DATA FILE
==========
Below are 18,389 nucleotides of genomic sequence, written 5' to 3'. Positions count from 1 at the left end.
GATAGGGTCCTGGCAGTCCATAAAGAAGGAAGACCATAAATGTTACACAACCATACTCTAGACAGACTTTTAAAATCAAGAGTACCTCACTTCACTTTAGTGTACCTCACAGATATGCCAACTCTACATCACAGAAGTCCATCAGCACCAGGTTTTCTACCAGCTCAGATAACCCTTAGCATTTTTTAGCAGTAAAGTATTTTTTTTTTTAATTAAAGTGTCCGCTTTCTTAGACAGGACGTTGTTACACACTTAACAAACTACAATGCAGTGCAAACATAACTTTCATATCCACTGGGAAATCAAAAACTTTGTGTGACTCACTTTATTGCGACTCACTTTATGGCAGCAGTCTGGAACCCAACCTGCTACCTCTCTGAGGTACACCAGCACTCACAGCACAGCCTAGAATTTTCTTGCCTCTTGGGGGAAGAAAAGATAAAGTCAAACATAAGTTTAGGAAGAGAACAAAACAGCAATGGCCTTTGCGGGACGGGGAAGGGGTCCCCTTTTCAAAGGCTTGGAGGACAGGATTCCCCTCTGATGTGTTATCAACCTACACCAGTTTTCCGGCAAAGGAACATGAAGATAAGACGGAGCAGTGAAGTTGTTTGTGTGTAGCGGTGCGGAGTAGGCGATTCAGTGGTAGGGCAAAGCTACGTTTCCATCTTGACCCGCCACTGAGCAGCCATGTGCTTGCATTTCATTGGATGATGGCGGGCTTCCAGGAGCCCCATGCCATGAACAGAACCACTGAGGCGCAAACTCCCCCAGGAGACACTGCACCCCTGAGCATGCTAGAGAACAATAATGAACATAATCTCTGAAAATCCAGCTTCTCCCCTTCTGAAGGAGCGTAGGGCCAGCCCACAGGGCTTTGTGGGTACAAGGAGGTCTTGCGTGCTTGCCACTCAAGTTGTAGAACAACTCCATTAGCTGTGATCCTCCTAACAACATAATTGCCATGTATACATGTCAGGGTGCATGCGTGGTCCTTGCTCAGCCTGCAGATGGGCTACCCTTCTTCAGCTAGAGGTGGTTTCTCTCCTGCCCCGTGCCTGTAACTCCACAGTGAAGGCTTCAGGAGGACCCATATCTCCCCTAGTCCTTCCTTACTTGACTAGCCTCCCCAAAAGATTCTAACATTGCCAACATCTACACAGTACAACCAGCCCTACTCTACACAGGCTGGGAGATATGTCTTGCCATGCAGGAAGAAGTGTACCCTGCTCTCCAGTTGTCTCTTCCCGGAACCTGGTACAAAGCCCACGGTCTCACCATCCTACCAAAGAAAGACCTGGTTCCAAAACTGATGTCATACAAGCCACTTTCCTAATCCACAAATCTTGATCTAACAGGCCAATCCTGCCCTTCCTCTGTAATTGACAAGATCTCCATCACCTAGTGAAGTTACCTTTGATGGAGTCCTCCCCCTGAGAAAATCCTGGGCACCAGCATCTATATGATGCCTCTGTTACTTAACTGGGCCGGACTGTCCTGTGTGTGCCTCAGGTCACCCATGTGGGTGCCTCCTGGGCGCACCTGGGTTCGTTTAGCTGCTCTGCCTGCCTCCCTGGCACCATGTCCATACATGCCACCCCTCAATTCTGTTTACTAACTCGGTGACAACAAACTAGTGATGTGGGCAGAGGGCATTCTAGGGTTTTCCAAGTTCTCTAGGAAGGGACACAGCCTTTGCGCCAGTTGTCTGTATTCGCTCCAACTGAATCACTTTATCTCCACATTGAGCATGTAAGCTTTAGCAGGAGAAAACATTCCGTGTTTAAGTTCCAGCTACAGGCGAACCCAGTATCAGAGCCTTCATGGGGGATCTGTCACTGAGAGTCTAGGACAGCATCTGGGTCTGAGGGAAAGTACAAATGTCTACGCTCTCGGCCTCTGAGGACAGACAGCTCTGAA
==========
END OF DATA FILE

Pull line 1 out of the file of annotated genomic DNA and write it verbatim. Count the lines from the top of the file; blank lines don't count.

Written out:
Below are 18,389 nucleotides of genomic sequence, written 5' to 3'. Positions count from 1 at the left end.